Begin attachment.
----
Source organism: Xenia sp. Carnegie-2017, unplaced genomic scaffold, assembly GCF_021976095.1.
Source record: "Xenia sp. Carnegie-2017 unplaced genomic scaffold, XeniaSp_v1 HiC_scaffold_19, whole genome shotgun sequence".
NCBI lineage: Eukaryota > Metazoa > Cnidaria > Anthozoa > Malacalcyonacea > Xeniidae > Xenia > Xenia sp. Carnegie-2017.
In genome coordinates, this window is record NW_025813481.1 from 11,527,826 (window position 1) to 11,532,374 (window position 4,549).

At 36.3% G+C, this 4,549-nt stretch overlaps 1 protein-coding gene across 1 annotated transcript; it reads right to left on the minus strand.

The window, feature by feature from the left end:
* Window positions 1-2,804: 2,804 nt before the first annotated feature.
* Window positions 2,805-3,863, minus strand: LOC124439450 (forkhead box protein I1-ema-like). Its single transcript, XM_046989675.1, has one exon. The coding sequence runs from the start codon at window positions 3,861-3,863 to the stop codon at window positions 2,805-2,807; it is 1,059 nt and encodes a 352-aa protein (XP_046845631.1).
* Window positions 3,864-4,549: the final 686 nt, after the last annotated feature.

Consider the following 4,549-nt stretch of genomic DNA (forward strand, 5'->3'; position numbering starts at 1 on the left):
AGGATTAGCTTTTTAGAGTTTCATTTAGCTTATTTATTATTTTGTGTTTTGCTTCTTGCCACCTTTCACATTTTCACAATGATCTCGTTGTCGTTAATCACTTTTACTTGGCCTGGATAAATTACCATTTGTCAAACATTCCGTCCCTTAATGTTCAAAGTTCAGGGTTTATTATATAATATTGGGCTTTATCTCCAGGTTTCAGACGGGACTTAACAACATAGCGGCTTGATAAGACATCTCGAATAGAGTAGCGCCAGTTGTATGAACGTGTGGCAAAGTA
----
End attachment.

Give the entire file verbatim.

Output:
Source organism: Xenia sp. Carnegie-2017, unplaced genomic scaffold, assembly GCF_021976095.1.
Source record: "Xenia sp. Carnegie-2017 unplaced genomic scaffold, XeniaSp_v1 HiC_scaffold_19, whole genome shotgun sequence".
NCBI lineage: Eukaryota > Metazoa > Cnidaria > Anthozoa > Malacalcyonacea > Xeniidae > Xenia > Xenia sp. Carnegie-2017.
In genome coordinates, this window is record NW_025813481.1 from 11,527,826 (window position 1) to 11,532,374 (window position 4,549).

At 36.3% G+C, this 4,549-nt stretch overlaps 1 protein-coding gene across 1 annotated transcript; it reads right to left on the minus strand.

The window, feature by feature from the left end:
* Window positions 1-2,804: 2,804 nt before the first annotated feature.
* Window positions 2,805-3,863, minus strand: LOC124439450 (forkhead box protein I1-ema-like). Its single transcript, XM_046989675.1, has one exon. The coding sequence runs from the start codon at window positions 3,861-3,863 to the stop codon at window positions 2,805-2,807; it is 1,059 nt and encodes a 352-aa protein (XP_046845631.1).
* Window positions 3,864-4,549: the final 686 nt, after the last annotated feature.

Consider the following 4,549-nt stretch of genomic DNA (forward strand, 5'->3'; position numbering starts at 1 on the left):
AGGATTAGCTTTTTAGAGTTTCATTTAGCTTATTTATTATTTTGTGTTTTGCTTCTTGCCACCTTTCACATTTTCACAATGATCTCGTTGTCGTTAATCACTTTTACTTGGCCTGGATAAATTACCATTTGTCAAACATTCCGTCCCTTAATGTTCAAAGTTCAGGGTTTATTATATAATATTGGGCTTTATCTCCAGGTTTCAGACGGGACTTAACAACATAGCGGCTTGATAAGACATCTCGAATAGAGTAGCGCCAGTTGTATGAACGTGTGGCAAAGTA